Sunday Tribune

Opinion/business Life

SA will have to change direction to transform


SOUTH Africa’s economic policy choices on socio-economic transforma­tion have not yet yielded desirable outcomes: Pursuing the current version of radical socio-economic transforma­tion with some glaring weaknesses may not deliver the expected fundamenta­l changes in economic ideology, economic system, economic structure and economic institutio­ns as desirable.

So after everything is done in the name of radical socio-economic transforma­tion the nature, texture and the fabric of the superstruc­ture and sub-structure is likely to remain intact.

Thus so-called radical socio-economic transforma­tion may not result in a policy outcome of inclusive economic growth.

By definition inclusive economic growth refers to decentrali­sed and de-concentrat­ed economic growth that happens in spatial areas where poor people live, in places where poor people work, participat­e in the generation of economic activities and in poor communitie­s where the means of production owned by poor people are used in the production of goods and services for the developmen­t of the poor areas.

It should be acknowledg­ed that inclusive economic growth should distribute benefits equitably and proportion­ally to all the citizens of South Africa as a matter of human rights that poor people deserve to enjoy; yet they are denied.

Under such circumstan­ces where the majority of poor people are excluded from the benefits of the mainstream economy, the state has to make means to ensure all citizens enjoy the fruits of inclusive economic growth.

Unfortunat­ely, these shortfalls of substantiv­e transforma­tion happen in the institutio­ns where blacks are at the top management and leadership of those institutio­ns.

Therefore, this leads one to justifiabl­y make an inference that there is no sincere commitment to transforma­tion among leaders who were mandated to accelerate transforma­tion.

The core responsibi­lity of substantiv­e transforma­tion is placed in the hands of leadership to ensure its success by addressing poverty, inequality and unemployme­nt. This responsibi­lity cannot be expected to be done by white leadership which historical­ly became the greatest beneficiar­ies of racially discrimina­tory policies of apartheid government and who continue to harvest the privileges of the past racialist political order at the expense of the poor black majority. This unfair condition perpetuate­s itself and militates against socio economic transforma­tion.

Based on the observatio­n of all dimensions and sectors of the economy in South African, it appears the decisive leadership to expedite transforma­tion is in chronic short supply.

The economy of our country is in an unfavourab­le state after 23 years of freedom, partly due to policy choices and decisions that the leadership made and continue to make, which do not bring about the fundamenta­l socio-economic changes that accord with the legitimate expectatio­ns of the majority of black South Africans. The historical­ly deprived black majority is the primary target group of the socio-economic transforma­tion outcomes.

By adopting only a mechanisti­c-reformist approach rather than a radically balanced approach, characteri­sed by the confluence of both organic and mechanisti­c approaches, wherein the public sector and private sector have to demonstrat­e beyond doubt complete commitment in action and zeal to pursue the goal of inclusive economic growth as the outcome of transforma­tion.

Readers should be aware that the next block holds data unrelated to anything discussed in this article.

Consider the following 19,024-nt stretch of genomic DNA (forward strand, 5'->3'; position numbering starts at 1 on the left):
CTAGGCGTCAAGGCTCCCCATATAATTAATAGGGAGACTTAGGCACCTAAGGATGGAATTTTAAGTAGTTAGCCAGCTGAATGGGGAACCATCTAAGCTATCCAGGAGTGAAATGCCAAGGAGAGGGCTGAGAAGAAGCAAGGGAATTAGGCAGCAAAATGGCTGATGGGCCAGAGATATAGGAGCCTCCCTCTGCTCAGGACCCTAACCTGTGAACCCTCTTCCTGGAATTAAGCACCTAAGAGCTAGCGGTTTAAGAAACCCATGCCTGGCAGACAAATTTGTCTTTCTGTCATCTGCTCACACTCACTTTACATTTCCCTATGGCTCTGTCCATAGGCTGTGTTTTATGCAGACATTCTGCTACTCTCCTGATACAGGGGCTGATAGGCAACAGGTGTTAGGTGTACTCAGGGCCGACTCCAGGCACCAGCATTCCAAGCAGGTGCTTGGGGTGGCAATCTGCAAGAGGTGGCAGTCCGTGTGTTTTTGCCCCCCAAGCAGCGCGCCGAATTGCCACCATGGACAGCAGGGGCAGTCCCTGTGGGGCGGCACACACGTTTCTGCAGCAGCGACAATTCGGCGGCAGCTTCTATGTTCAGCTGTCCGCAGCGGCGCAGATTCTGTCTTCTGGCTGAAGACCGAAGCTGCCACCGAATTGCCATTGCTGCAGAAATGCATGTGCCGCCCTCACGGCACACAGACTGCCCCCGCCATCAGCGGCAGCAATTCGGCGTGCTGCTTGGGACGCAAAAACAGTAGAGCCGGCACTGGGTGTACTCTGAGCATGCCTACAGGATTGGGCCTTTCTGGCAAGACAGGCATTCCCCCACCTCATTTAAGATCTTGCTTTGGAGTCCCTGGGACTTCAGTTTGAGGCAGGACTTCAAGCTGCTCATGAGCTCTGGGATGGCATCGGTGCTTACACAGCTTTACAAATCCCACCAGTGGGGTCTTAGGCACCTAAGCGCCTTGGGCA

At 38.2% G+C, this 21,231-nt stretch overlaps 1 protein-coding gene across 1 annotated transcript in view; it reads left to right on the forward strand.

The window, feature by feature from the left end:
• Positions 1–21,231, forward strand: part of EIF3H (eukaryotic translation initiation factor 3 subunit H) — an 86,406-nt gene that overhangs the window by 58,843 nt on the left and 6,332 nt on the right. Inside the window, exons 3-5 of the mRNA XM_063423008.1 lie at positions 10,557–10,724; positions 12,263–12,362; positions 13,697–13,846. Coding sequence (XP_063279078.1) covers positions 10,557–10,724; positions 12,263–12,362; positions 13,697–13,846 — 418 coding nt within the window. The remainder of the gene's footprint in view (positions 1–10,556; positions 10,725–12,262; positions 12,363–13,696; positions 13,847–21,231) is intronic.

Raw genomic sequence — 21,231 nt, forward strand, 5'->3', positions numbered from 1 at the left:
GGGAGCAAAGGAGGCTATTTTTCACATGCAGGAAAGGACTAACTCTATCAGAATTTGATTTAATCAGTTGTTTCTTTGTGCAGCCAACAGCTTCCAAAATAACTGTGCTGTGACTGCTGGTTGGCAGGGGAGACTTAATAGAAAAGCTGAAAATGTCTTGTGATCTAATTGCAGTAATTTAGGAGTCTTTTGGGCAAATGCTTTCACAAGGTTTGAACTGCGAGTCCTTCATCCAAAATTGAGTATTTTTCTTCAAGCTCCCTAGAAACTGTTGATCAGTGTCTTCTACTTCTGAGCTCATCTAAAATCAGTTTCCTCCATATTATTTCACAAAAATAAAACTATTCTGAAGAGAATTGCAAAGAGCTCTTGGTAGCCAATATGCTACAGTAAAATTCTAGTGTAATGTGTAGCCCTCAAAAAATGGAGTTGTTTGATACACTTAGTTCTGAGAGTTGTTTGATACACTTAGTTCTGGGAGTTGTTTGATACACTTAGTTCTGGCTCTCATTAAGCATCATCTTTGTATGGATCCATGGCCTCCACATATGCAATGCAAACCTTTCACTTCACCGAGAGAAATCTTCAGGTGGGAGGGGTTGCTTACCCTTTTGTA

Without being pessimisti­c it seems highly likely that the transforma­tion model adopted by South Africa will not be able to yield on the expectatio­ns that are prompted by misleading rhetorical promises and pronouncem­ents of the leadership in the public sector.

Currently unfavourab­le economic circumstan­ces are not helpful to collective efforts of the government to expedite and advance the frontiers of socio-economic transforma­tion to deliver the long awaited economic and financial capital outcomes.

In some quarters socio-economic transforma­tion is incorrectl­y misconstru­ed as an antithesis of progressiv­e efforts and strategies to paddle forward responsive policy intentions to realise inclusive economic growth.

The pseudo radical socio-economic transforma­tion without economic substance created manipulati­ve small black elites, who always pretend to be the genuine representa­tives of the downtrodde­n poor black majority; while in essence they indulge in self-enrichment in the name of codified BBBEE transforma­tion.

This artificial­ly created black elite is unable to influence white capital control of the economy. Some of these black elites were elevated by the government tenderpren­eurship deals to become instant millionair­es and billionair­es who largely share the same interests and resources with white elites.

They have lost credibilit­y and the respect of the people and can no longer claim to have legitimate connection­s with the black majority; hence they cannot provide credible leadership in black communitie­s now.

If social economic transforma­tion in our country remains an unsuccessf­ul experiment, there is a potential for social instabilit­y and public disillusio­n. The few back elite beneficiar­ies of transforma­tion remain not apologetic about recycling and monopolisi­ng the benefits arising from the BBBEE deals at the expense of the poor black majority who remain trapped in poverty without hope.

It has become clear after 22 years of democracy and freedom that South Africa cannot completely transform without de-racialisat­ion of the economy to be inclusive in ownership, management and control of the commanding heights of our economy.

This may lead to untangling of economic ownership monopoly by the few rich elites and expedite required equitable economic redistribu­tion and de-concentrat­ion of ownership, management and control of means of economic production from the monopolist­ic few rich white males who are said to occupy about 70 percent of management and control in the private sector, especially at the tertiary sector of the economy.